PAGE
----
After discharge, she had regular outpatient follow-ups at our rehabilitation department, and was taught home exercises and given electrical stimulation. Both the motor and sensory functions of her left leg showed gradual improvement. At two months after the event she was nearly ready to discard her orthoses, and a complete recovery of the non-operated leg without permanent sequelae was observed at the 3-month follow-up.

Discussion

Because of the inherent anatomical or physiological susceptibility, the common peroneal nerve is frequently involved in lower extremities traumas, and commonly presents as foot drop once injured because of the paresis of its distributing ankle dorsiflexor, tibialis anterior, toe dorsiflexors, extensor digitorum brevis and extensor hallucis longus muscles. In the literature, postoperative drop foot on the contralateral, uninjured leg is rare and only exists in case reports. Tait and Danton [2] reported two sciatic nerve palsies in the contra-lateral leg after femoral nailing, which were speculated by position-related excessive stretching.

Several causes contribute to common peroneal nerve neuropathy, including external compression (Plaster cast, brace or immobilization), direct trauma, traction injury, and entrapment in the fibular tunnel [3,4]. In unilateral lithotomy position, direct external compression by calf support may cause common peroneal neuropathy and more serious clinical presentation known as the “well-leg acute compartment syndrome” [1,59]. The flexed knee and calf support significantly increase intramuscular pressures (direct compression theory) and decreases ankle blood pressure (vascular insufficiency theory) [10]. The combination of both pathophysiologic events results in local ischemia, tissue edema, than acute compartment syndrome and neuropathy may happen. In our case, a boot support rather than calf support was used to prevent direct compression around the knee. Besides, there were no other indicative symptoms of compartment syndrome such as local swelling and ischemia pain complained. Thus, the contributing mechanism to our case should not be identical to that of the “well-leg acute compartment syndrome”.

Prolonged unhealthy position is another cause of common peroneal neuropathy, which induces a nerve entrapment syndrome presenting as a foot drop. In Asian culture, certain positions with knee flexion like squatting, kneeling or habitual leg crossing while seated are frequently required. Several reports mentioned related neuropathy developed after prolonged maintenance of these positions [11,3,12]. In 2004, Sangwan et al. [13] reported 34 peroneal neuropathies in 30 farmers after a prolonged squatting (>5 h). All the patients made a complete recovery without surgical interventions. In 2013, Yu et al. also reported 26 cases of posture induced common peroneal nerve, and 14 of them occurred after long time squatting (average 124.2 min). During squatting, the peroneal nerve is compressed between biceps tendon, lateral head of gastronemius muscle and fibular head [3]. Thus, prolonged squatting may cause postural peroneal nerve palsy.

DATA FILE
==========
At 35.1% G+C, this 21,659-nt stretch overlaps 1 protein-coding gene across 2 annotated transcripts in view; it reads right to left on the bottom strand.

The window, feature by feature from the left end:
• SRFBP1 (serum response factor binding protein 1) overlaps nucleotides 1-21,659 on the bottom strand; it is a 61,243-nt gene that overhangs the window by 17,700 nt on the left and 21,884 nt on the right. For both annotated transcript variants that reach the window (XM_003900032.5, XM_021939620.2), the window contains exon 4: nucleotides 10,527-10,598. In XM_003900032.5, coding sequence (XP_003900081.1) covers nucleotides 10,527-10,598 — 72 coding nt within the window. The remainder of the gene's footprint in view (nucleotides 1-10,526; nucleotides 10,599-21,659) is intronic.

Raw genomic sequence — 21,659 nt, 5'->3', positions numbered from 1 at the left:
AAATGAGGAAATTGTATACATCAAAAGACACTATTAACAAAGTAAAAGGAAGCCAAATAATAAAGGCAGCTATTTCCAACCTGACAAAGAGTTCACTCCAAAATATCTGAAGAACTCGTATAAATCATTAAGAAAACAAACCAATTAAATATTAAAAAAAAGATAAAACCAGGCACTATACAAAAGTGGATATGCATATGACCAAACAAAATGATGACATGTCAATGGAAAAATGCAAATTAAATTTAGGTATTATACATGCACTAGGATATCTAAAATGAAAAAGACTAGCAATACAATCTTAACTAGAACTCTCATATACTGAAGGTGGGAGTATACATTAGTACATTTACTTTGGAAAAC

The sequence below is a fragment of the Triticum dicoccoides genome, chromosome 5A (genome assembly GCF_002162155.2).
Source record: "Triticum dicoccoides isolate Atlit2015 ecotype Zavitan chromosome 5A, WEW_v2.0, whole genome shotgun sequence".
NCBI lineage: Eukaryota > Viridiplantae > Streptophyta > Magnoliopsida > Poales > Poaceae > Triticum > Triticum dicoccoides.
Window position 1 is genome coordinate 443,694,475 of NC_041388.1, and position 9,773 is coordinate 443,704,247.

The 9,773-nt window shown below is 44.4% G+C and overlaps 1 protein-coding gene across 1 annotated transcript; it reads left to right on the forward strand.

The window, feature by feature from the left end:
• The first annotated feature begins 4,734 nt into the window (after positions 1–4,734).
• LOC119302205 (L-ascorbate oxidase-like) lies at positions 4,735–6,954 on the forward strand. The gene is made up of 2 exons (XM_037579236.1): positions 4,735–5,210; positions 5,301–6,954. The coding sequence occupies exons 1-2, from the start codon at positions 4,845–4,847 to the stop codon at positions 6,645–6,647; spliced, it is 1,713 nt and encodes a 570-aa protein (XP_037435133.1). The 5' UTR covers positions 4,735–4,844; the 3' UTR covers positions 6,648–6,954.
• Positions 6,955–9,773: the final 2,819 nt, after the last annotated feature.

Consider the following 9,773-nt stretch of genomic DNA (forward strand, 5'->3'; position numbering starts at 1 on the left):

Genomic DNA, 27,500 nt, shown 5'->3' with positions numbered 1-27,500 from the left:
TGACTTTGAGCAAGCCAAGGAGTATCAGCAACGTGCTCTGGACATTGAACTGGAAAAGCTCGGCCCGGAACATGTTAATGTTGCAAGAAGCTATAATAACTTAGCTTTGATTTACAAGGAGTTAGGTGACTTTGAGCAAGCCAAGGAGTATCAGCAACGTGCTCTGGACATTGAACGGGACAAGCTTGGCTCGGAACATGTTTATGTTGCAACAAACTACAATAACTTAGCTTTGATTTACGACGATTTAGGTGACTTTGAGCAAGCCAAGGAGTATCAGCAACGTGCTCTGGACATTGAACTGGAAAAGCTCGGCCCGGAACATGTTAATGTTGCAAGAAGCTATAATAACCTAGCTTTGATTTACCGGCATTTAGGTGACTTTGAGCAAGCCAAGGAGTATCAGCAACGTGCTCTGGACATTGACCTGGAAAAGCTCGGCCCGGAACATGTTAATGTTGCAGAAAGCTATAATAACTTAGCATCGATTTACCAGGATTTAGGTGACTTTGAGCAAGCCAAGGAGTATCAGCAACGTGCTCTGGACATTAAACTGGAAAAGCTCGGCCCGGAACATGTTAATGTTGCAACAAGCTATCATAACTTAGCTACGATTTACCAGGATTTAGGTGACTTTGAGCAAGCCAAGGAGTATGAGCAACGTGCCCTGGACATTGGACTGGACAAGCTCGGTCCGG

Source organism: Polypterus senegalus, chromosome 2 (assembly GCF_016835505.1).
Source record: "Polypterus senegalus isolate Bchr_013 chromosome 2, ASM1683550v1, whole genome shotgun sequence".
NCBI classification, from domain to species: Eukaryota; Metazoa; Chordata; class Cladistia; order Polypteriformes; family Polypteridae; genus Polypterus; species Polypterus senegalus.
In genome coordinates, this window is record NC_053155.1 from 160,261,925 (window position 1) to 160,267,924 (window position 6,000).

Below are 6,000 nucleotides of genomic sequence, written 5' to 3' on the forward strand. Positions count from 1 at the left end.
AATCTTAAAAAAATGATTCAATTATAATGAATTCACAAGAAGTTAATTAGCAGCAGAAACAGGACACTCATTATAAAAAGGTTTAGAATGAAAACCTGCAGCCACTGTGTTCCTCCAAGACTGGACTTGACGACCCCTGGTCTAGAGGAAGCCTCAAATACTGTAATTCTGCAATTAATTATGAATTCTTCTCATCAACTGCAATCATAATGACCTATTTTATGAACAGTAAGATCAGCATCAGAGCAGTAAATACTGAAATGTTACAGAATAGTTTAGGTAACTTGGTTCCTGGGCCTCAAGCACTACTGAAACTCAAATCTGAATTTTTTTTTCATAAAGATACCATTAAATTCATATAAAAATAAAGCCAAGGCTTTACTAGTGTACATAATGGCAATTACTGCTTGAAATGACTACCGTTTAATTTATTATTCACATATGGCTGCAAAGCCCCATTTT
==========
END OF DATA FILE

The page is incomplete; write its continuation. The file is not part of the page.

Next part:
The hemilithotomy position in our patients is routinely maintained with a boot immobilization, with the patients’ knee flexed over 90° without any suspension by a calf supporter or a knee strap, making the posture similar to squatting. Moreover, we also noted that the shared features reported in the literature, including of a similar prolonged unhealthy posture, slender body shape, and even the benign courses, were compatible with our case.

In acute onset neuropathies, detailed clinical examination and NCV/EMG study in the relative early period (3 weeks after the injury) are advocated to assess the severity and capacity for possible spontaneous recovery [1416]. In peroneal nerve palsies induced by posture, the most common nerve injury is neuropraxia, and a benign course with good recovery within several weeks would be achieved. In our case, gradual improvement in sensory functions without active demyelination changes in subsequent neurophysiologic studies indicated a transient dysfunction with neuropraxia, the most benign and reversible nerve injury.

Conclusion

In conclusion, we report an unusual case of contralateral common peroneal nerve palsy, which manifested drop foot, developed after femoral nailing. A possible iatrogenic neuropathy secondary to position-related compression is speculated as the cause. Our case highlights the need to monitor patient positioning even during the most common orthopedic procedures. Although satisfactory recovery may be obtained, as our case, unexpected dysfunction of the uninjured leg and even resulted litigations warrant surgeons’ awareness of the potential morbidity to the uninjured leg during lengthy procedures. We recommend considerable adjustment, allowing the release of patients’ extremities at regular intervals under prolonged hemilithotomy position (similar to the pneumatic tourniquet), or alternative surgical approaches in predictably lengthy operations to avoid potential complications.